I think a good point to make about the Spanish Civil War is the fatal paradox of the Republic. The paradox theory (see: Antony Beevor’s book on the SCW) is this: the Spanish government elected in 1936 basically refused to arm the workers that had voted the government in and thus made it harder on its own supporters to help defend the popular front government.
Other points to make could be that Franco wasn’t the initial leader, instead veteran general Jose Sanjurjo was to be the new “caudillo” and general Emilio Mola led the main attack on Madrid (which failed, and ended up discrediting him). Only after the failure of Mola’s attack on Madrid did Franco emerge as he and his troops had defeated the republican siege of the Alcazar of Toledo.
Certainly also go with the Civil war within the civil war as communists and anarchists clashed in Catalonia in 1937 (possibly on Moscow’s orders). And the endless waste of manpower and materiel because the communists kept trying for major propaganda victories and kept failing against Franco’s air- and artillery superiority.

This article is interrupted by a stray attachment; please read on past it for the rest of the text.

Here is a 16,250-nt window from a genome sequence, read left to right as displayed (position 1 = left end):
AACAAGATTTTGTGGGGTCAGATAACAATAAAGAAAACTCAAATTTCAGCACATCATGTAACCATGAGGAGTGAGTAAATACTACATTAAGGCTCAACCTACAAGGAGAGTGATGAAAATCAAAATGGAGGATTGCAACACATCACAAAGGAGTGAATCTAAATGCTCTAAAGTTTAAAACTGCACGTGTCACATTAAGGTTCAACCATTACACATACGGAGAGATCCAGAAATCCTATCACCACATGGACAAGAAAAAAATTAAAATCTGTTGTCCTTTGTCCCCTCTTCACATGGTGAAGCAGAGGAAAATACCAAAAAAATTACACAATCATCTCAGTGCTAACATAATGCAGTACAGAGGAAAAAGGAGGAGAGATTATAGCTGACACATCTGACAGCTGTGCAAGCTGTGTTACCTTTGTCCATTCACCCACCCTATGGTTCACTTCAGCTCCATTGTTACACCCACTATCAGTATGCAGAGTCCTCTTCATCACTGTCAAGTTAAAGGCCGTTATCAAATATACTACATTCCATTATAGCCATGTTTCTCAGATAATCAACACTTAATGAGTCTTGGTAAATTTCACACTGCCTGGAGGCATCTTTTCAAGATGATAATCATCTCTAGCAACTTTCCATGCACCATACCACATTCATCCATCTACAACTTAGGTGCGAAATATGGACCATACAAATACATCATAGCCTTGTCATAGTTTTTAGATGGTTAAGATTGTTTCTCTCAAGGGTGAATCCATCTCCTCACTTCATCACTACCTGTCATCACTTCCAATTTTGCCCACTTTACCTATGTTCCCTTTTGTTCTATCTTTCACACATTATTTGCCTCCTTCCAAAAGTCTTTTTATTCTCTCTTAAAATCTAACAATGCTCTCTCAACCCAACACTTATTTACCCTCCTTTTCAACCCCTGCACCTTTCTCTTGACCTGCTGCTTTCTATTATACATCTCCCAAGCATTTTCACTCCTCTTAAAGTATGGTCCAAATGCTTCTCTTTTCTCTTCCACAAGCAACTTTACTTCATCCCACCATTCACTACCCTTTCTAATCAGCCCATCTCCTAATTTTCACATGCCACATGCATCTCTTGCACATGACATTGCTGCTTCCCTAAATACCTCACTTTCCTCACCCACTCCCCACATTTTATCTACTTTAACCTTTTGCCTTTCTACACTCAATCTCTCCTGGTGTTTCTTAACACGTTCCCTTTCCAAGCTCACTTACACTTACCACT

An interesting character is Soviet commissar Alexander Rodimtsev who ended up commanding the 13th Guards rifle division and as such reinforced Chuikov’s 62nd Army in Stalingrad. Of particular interest is that Rodimtsev had witnessed the bitter street fighting during the battle of Teruel (winter 37-38) when temperatures reached record lows in Spain. Teruel was interesting because the Republicans besieged Teruel, took the city and were immediately besieged themselves by the nationalists.
Without the betrayal of Chamberlain and Daladier (by signing the Munich agreement in Sept 1938) some people believe (I am among them) that the Republic could have easily held out until the outbreak of war in Europe in 1939. But because they were left to fend for themselves they (mostly the communists) decided on a fatal and futile offensive across the Ebro river, which was basically the end.
And the Spanish Civil War saw the first terror bombing of civilians, during the bombing of Guernica by the Condor Legion (commanded by Richthofen, who also commanded the German airforce at Stalingrad).
While I am not sure this really happened, I also would point at a story where Hitler sent admiral Canaris (of the Abwehr) to Franco to help convince Franco to join the war, and Canaris ending up deliberately doing the exact opposite.